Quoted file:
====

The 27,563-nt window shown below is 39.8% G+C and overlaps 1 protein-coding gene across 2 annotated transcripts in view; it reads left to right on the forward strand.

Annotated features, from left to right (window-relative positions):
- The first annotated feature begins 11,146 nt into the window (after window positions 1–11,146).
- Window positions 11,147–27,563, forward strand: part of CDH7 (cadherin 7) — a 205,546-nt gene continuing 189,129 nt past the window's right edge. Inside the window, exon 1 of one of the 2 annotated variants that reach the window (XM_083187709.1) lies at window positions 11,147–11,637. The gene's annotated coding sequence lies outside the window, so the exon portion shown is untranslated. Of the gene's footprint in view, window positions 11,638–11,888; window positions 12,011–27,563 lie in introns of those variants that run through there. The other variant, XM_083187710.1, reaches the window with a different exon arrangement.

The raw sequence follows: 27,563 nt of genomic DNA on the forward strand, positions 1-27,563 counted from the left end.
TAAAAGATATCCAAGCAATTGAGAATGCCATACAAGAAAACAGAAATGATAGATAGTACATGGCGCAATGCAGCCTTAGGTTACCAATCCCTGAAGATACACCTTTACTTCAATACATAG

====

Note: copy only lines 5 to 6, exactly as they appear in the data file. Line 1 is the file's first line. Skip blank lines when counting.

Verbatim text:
The raw sequence follows: 27,563 nt of genomic DNA on the forward strand, positions 1-27,563 counted from the left end.
TAAAAGATATCCAAGCAATTGAGAATGCCATACAAGAAAACAGAAATGATAGATAGTACATGGCGCAATGCAGCCTTAGGTTACCAATCCCTGAAGATACACCTTTACTTCAATACATAG